Our diversity helps us accomplish that goal. In other ways, however, it poses challenges. In Morocco, as in other Peace Corps host countries, Volunteers' behavior, lifestyle, background, and beliefs are judged in a cultural context very different from their own. Certain personal perspectives or characteristics commonly accepted in the United States may be quite uncommon, unacceptable, or even repressed in Morocco.
Outside of Morocco's capital, residents of rural communities have had relatively little direct exposure to other cultures, races, religions, and lifestyles. What people view as typical American behavior or norms may be a misconception, such as the belief that all Americans are rich and have blond hair and blue eyes. The people of Morocco are justly known for their generous hospitality to foreigners; however, members of the community in which you will live may display a range of reactions to cultural differences that you present.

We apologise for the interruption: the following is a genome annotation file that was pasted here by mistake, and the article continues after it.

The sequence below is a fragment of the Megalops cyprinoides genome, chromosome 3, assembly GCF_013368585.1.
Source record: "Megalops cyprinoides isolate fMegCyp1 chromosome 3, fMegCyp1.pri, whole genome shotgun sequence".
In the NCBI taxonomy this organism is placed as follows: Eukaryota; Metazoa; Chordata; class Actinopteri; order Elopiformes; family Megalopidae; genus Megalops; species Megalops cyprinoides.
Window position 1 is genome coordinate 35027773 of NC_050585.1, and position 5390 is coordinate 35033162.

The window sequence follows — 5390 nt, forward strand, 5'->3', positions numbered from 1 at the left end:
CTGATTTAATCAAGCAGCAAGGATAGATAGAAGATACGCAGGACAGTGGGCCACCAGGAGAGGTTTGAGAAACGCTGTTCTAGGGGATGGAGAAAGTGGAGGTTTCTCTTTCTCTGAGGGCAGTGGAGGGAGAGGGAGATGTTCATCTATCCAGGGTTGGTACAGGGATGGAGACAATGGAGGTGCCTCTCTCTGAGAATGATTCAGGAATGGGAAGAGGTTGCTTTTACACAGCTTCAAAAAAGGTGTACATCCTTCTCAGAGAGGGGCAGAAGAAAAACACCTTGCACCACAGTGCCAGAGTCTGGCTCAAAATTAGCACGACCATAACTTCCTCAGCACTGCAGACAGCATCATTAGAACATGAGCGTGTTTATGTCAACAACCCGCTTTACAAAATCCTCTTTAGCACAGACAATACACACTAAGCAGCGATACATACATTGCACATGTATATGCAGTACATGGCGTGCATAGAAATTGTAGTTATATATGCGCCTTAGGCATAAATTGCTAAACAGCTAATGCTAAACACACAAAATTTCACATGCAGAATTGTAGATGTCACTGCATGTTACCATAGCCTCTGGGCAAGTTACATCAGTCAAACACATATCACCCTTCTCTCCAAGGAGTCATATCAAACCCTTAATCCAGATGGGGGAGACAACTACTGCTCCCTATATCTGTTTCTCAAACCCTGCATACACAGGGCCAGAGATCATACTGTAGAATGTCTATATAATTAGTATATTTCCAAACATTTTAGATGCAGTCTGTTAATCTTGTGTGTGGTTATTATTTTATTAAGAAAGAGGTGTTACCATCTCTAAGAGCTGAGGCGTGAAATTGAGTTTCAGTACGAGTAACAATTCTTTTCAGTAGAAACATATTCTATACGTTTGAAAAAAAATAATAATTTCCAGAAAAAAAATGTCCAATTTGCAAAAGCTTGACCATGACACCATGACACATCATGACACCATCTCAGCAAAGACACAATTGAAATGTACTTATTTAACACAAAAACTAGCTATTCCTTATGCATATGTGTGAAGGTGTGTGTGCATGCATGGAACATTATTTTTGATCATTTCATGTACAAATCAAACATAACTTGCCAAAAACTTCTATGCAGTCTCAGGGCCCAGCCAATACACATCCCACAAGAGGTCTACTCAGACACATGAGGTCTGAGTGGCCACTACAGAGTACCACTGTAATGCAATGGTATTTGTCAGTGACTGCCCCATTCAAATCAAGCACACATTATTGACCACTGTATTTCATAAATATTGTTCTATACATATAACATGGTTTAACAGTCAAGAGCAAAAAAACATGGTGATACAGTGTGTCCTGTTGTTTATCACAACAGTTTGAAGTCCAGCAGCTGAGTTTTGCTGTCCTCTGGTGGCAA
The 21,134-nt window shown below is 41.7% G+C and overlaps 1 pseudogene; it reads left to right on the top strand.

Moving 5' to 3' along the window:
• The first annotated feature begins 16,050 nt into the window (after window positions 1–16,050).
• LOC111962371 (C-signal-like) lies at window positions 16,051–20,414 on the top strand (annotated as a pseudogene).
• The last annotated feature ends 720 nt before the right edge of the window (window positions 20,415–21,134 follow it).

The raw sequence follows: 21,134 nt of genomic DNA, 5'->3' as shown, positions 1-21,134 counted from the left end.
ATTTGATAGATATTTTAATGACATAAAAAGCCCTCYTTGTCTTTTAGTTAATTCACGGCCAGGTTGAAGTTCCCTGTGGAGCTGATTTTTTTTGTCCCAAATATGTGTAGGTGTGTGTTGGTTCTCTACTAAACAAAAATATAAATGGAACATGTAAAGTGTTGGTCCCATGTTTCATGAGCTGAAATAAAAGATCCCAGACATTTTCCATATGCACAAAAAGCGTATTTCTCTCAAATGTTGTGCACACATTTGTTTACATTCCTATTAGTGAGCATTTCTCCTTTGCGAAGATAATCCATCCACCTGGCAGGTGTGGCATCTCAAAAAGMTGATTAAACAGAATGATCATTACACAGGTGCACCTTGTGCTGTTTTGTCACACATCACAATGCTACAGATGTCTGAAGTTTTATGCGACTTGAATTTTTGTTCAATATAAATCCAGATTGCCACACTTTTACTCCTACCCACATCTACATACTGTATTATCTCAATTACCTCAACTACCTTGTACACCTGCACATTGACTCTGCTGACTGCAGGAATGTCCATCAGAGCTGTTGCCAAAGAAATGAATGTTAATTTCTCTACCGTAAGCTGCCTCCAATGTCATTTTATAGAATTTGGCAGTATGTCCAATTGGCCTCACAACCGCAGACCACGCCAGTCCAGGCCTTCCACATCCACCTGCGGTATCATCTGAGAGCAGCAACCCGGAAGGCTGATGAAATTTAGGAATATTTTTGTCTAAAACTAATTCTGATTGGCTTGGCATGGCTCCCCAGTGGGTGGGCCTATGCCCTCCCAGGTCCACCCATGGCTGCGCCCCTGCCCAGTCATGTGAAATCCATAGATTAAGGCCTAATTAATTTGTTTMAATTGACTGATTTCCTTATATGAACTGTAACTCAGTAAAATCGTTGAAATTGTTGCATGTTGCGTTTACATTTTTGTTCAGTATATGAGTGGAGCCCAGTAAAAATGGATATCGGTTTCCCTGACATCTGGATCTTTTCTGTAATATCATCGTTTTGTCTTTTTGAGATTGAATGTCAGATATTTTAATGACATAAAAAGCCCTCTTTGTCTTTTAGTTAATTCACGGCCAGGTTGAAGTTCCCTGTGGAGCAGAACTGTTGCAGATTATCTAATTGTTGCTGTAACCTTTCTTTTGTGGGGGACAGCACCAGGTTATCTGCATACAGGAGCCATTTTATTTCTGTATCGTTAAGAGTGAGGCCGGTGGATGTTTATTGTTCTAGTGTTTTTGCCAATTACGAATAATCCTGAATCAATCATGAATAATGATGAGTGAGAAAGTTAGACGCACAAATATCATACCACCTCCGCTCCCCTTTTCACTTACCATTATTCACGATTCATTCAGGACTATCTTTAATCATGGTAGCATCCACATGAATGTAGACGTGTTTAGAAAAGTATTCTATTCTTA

- Possible Issues for Female Volunteers
- Possible Issues for Volunteers of Color
- Possible Issues for Senior Volunteers
- Possible Issues for Married Volunteers
- Possible Religious Issues for Volunteers
- Possible Issues for Volunteers With Disabilities
Frequently Asked Questions
Main article: FAQs about Peace Corps in Morocco
- How much luggage am I allowed to bring to Morocco?
- What is the electric current in Morocco?
- How much money should I bring?
- When can I take vacation and have people visit me?
- Will my belongings be covered by insurance?
- Do I need an international driver's license?
- What should I bring as gifts for Moroccan friends and my host family?
- Where will my site assignment be when I finish training and how isolated will I be?
- How can my family contact me in an emergency?
- Will there be e-mail and Internet access? Should I bring my computer?
Peace Corps News
The following is automatic RSS feed of Peace Corps news for this country.
<rss title=on desc=off>http://news.google.com/news?hl=en&ned=us&scoring=n&q=%22peace+corps%22+%22morocco%22&output=rss%7Ccharset=UTF-8%7Cshort%7Cdate=M d</rss>
PEACE CORPS JOURNALS
( As of Saturday October 22, 2016 )<rss title=off desc=off>http://peacecorpsjournals.com/rss/mo/blog/50.xml%7Ccharset=UTF-8%7Cshort%7Cmax=10</rss>
Contributions to the Morocco Country Fund will support Volunteer and community projects that will take place in Morocco. These projects include water and sanitation, agricultural development, and youth programs.
- List of resources for Morocco
- Volunteers who served in Morocco
- Friends of Morocco
- Pre-Departure Checklist
- Inspector General Reports